FLW's Usonian houses (of which he designed around 100 and built around 60) were an attempt by FLW to make affordable houses and at least some of them were bought by clients of modest means (but excellent taste).My parents built their dream home based on a design by a student of FLW. It was extremely horizontal (including a flat roof), featured lots of glass and cantilevered architecture and a passive solar design that worked very well. My dad was the general contractor and very closely oversaw all the details of building the house. BTW, the roof never leaked a drop.
Toni, I've passed through Mason City several times on trips to Iowa (I can't stand I-35 as it is the most boring freeway in the midwest...so often take the 2 lane roads). Also have had meetings there as it is centrally located for attendees of said meetings. Finally one time I purchased a walking tour guide book of Mason City. Now I need to get back there with some free time and walk around the town. Check out more of the buildings.
As a carpenter with 30 years of experience with all phases of construction I will say this. FLW was a wonderful designer, a fair architect and a poor engineer.An apocryphal story I heard about Falling Waters is that the original builder added twice as many floor joists as Wright called for in the cantilevering, and it still sagged. I do know that upkeep on it has been a nightmare.Another apocryphal tale told by carpenters is the way to make an architect is to take a carpenter, and beat him senseless. :-)True story time:When I was working on amusement parks, our architect would come in with a sketch that he had already "sold" the client on. He would tell us "Make it look like this." After we were done, he would come in, get all the measurements, then draw them up. He would then ship the drawings to an engineer to approve them. After approval he would show the client the plans, we would ship the building to where ever, and rebuild it in a couple of weeks.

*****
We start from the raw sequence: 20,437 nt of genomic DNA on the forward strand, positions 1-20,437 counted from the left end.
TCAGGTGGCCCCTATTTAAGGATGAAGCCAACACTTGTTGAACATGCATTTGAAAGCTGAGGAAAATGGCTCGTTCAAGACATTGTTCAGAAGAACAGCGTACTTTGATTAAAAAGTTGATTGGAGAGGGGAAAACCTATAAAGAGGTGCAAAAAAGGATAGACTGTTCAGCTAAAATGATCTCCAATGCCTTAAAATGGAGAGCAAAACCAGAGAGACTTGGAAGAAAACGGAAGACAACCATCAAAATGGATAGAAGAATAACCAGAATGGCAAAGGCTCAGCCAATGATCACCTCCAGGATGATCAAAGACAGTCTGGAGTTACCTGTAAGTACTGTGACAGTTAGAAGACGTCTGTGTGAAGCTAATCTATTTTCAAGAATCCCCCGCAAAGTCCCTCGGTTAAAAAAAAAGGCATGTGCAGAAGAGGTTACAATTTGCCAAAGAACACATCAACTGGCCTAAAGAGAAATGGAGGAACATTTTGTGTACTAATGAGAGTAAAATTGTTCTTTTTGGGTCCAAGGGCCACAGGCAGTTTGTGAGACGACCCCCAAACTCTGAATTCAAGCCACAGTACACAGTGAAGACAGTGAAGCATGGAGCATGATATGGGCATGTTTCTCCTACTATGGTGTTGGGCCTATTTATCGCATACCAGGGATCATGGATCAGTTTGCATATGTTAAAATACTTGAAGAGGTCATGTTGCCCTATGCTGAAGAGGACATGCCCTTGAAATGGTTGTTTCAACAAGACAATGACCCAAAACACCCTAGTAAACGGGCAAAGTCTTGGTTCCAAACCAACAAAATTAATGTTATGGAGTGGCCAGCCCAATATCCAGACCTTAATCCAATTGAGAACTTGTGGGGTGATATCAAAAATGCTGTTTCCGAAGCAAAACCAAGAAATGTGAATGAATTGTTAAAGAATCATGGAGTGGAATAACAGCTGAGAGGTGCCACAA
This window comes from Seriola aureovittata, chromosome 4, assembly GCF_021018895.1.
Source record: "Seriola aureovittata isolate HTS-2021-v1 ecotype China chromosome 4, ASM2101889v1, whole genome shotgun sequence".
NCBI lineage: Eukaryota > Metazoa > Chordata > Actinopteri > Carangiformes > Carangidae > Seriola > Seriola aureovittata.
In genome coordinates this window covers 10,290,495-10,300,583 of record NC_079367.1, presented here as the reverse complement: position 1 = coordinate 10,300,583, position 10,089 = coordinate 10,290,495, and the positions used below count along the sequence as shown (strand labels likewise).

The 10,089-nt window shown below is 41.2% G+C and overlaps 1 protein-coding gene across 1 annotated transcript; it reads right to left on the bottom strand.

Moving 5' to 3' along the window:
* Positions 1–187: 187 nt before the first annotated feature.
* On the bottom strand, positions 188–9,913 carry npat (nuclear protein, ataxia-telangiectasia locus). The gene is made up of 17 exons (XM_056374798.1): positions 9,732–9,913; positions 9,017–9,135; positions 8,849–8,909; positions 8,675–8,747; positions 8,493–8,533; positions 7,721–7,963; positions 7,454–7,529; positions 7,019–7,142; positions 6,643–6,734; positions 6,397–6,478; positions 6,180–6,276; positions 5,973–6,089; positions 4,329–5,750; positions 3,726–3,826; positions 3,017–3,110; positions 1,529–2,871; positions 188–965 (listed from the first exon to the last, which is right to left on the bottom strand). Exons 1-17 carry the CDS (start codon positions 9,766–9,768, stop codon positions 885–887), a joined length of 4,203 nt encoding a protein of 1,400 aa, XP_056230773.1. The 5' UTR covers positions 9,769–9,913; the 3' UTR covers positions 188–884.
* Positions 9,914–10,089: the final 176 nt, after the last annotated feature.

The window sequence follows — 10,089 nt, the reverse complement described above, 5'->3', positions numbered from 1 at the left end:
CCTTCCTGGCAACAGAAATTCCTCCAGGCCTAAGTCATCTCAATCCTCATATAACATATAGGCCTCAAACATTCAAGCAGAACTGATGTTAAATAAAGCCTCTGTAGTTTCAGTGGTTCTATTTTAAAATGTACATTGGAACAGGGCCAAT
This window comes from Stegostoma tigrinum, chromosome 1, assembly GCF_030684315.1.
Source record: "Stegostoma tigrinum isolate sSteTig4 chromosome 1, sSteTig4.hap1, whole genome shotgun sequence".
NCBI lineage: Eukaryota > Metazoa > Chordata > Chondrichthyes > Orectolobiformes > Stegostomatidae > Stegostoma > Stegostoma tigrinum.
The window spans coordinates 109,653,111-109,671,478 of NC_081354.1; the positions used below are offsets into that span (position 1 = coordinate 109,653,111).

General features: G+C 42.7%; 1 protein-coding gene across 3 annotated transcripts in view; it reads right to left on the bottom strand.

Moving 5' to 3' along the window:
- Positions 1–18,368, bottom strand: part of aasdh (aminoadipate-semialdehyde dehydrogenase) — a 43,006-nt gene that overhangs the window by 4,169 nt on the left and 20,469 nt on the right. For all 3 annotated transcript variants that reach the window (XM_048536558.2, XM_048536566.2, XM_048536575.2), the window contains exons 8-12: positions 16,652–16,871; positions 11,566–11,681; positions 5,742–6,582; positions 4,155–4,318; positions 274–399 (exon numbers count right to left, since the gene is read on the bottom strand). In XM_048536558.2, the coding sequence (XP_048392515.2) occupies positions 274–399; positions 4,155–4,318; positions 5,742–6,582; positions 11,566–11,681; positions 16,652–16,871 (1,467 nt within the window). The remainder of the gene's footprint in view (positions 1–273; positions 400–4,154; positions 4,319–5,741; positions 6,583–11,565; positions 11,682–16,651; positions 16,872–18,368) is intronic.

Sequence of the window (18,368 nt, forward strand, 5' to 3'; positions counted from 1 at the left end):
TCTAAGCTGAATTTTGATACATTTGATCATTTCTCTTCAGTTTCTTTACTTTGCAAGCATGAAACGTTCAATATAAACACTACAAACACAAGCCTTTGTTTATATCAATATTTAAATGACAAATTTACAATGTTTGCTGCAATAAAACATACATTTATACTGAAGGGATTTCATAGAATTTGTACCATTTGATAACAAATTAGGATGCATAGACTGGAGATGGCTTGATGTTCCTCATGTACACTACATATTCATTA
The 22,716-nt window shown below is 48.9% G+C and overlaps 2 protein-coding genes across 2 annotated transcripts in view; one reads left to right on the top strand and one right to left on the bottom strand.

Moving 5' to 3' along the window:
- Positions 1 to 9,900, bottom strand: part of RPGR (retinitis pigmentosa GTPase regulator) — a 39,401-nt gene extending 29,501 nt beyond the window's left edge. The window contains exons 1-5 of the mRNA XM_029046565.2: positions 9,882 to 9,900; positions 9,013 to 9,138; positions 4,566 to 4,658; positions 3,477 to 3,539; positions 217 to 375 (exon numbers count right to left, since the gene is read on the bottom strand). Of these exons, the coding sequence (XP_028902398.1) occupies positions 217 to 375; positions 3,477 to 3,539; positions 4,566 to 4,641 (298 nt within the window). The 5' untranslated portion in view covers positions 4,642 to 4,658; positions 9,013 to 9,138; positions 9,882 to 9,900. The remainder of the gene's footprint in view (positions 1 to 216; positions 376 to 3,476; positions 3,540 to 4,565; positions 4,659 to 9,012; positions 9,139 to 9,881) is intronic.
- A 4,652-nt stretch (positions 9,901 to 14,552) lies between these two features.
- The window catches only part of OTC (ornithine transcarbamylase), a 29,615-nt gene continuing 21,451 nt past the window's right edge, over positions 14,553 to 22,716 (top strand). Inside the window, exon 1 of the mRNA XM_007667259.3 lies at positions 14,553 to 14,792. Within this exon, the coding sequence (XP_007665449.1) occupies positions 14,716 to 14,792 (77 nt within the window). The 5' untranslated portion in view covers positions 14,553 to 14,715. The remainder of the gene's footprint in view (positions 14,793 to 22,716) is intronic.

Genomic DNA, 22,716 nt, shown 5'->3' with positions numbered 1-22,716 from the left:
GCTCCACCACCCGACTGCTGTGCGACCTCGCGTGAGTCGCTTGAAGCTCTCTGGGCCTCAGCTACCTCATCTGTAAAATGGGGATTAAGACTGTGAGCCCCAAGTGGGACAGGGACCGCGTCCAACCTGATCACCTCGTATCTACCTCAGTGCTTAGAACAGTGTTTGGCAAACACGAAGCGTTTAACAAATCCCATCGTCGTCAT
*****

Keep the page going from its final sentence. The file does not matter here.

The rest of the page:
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I think the Richard and Berenice Smith house built by Wright in Jefferson in 1951 is on the same block as the parsonage where my dad and his family lived from 1929 until 1931. The circular drive entrance to the Meadow Springs Golf Club should be across the street. The golf course was built in the early 20s.
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I am a volunteer with SAMARA. The house was designed with a specific family and their needs in mind, which was met. Dr. Christian still lives in the house and continues to follow his plan of allowing visitors to see the house as Mr. Wright designed it. Many of the principles used in the house are currently seen in new construction. I would suggest reserving judgment about the house until you have experienced it as a guest that has sat on the furniture, walked on the rug, enjoyed the in-floor radiant heat and stood under the flat roof that has not leaked.